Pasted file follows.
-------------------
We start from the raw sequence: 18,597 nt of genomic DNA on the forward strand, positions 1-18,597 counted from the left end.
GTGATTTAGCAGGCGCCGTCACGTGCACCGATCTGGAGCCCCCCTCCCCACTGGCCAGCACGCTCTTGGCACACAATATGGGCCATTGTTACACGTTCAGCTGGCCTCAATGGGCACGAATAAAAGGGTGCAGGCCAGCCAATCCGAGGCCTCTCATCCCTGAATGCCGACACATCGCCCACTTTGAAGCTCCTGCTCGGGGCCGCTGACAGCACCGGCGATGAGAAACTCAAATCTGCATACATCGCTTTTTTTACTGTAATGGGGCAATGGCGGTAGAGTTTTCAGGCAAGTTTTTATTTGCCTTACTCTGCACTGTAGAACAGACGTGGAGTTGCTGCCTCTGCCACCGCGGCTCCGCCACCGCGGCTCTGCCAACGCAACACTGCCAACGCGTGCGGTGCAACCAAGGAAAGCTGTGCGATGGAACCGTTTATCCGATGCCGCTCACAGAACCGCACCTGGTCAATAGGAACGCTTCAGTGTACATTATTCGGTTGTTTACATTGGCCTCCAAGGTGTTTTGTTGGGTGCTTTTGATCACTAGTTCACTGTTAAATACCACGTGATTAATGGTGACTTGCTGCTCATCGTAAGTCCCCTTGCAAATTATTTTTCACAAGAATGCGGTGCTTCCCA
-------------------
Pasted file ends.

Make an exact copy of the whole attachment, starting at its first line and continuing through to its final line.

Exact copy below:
We start from the raw sequence: 18,597 nt of genomic DNA on the forward strand, positions 1-18,597 counted from the left end.
GTGATTTAGCAGGCGCCGTCACGTGCACCGATCTGGAGCCCCCCTCCCCACTGGCCAGCACGCTCTTGGCACACAATATGGGCCATTGTTACACGTTCAGCTGGCCTCAATGGGCACGAATAAAAGGGTGCAGGCCAGCCAATCCGAGGCCTCTCATCCCTGAATGCCGACACATCGCCCACTTTGAAGCTCCTGCTCGGGGCCGCTGACAGCACCGGCGATGAGAAACTCAAATCTGCATACATCGCTTTTTTTACTGTAATGGGGCAATGGCGGTAGAGTTTTCAGGCAAGTTTTTATTTGCCTTACTCTGCACTGTAGAACAGACGTGGAGTTGCTGCCTCTGCCACCGCGGCTCCGCCACCGCGGCTCTGCCAACGCAACACTGCCAACGCGTGCGGTGCAACCAAGGAAAGCTGTGCGATGGAACCGTTTATCCGATGCCGCTCACAGAACCGCACCTGGTCAATAGGAACGCTTCAGTGTACATTATTCGGTTGTTTACATTGGCCTCCAAGGTGTTTTGTTGGGTGCTTTTGATCACTAGTTCACTGTTAAATACCACGTGATTAATGGTGACTTGCTGCTCATCGTAAGTCCCCTTGCAAATTATTTTTCACAAGAATGCGGTGCTTCCCA